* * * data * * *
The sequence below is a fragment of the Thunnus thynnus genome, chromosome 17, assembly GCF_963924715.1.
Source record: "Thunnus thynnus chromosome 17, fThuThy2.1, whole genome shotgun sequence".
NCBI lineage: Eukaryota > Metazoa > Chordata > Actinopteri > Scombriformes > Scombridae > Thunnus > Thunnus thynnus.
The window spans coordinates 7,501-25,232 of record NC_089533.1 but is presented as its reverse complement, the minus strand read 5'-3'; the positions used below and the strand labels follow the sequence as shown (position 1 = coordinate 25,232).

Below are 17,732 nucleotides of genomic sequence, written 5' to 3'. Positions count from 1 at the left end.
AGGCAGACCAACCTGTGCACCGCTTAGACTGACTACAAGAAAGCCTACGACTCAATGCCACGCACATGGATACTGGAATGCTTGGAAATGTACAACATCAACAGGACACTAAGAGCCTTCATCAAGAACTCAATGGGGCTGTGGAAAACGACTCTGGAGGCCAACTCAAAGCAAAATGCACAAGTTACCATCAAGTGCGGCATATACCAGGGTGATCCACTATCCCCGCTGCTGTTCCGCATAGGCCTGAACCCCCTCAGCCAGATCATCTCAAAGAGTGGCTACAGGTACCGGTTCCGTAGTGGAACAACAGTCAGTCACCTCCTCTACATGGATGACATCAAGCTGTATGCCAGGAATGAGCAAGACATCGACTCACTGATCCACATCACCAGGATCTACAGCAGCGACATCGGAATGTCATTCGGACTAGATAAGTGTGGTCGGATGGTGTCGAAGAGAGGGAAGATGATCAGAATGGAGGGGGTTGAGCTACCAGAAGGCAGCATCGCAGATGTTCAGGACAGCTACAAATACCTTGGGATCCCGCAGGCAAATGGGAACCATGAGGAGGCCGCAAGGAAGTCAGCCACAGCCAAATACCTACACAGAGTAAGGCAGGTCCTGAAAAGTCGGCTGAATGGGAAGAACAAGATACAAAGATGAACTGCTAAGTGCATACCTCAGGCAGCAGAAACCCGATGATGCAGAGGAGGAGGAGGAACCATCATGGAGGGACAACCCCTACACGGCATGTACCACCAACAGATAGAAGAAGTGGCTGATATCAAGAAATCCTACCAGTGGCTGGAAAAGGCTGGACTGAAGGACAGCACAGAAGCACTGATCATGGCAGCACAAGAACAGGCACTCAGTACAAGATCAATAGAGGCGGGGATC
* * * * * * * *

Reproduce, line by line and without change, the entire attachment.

The sequence below is a fragment of the Thunnus thynnus genome, chromosome 17, assembly GCF_963924715.1.
Source record: "Thunnus thynnus chromosome 17, fThuThy2.1, whole genome shotgun sequence".
NCBI lineage: Eukaryota > Metazoa > Chordata > Actinopteri > Scombriformes > Scombridae > Thunnus > Thunnus thynnus.
The window spans coordinates 7,501-25,232 of record NC_089533.1 but is presented as its reverse complement, the minus strand read 5'-3'; the positions used below and the strand labels follow the sequence as shown (position 1 = coordinate 25,232).

Below are 17,732 nucleotides of genomic sequence, written 5' to 3'. Positions count from 1 at the left end.
AGGCAGACCAACCTGTGCACCGCTTAGACTGACTACAAGAAAGCCTACGACTCAATGCCACGCACATGGATACTGGAATGCTTGGAAATGTACAACATCAACAGGACACTAAGAGCCTTCATCAAGAACTCAATGGGGCTGTGGAAAACGACTCTGGAGGCCAACTCAAAGCAAAATGCACAAGTTACCATCAAGTGCGGCATATACCAGGGTGATCCACTATCCCCGCTGCTGTTCCGCATAGGCCTGAACCCCCTCAGCCAGATCATCTCAAAGAGTGGCTACAGGTACCGGTTCCGTAGTGGAACAACAGTCAGTCACCTCCTCTACATGGATGACATCAAGCTGTATGCCAGGAATGAGCAAGACATCGACTCACTGATCCACATCACCAGGATCTACAGCAGCGACATCGGAATGTCATTCGGACTAGATAAGTGTGGTCGGATGGTGTCGAAGAGAGGGAAGATGATCAGAATGGAGGGGGTTGAGCTACCAGAAGGCAGCATCGCAGATGTTCAGGACAGCTACAAATACCTTGGGATCCCGCAGGCAAATGGGAACCATGAGGAGGCCGCAAGGAAGTCAGCCACAGCCAAATACCTACACAGAGTAAGGCAGGTCCTGAAAAGTCGGCTGAATGGGAAGAACAAGATACAAAGATGAACTGCTAAGTGCATACCTCAGGCAGCAGAAACCCGATGATGCAGAGGAGGAGGAGGAACCATCATGGAGGGACAACCCCTACACGGCATGTACCACCAACAGATAGAAGAAGTGGCTGATATCAAGAAATCCTACCAGTGGCTGGAAAAGGCTGGACTGAAGGACAGCACAGAAGCACTGATCATGGCAGCACAAGAACAGGCACTCAGTACAAGATCAATAGAGGCGGGGATC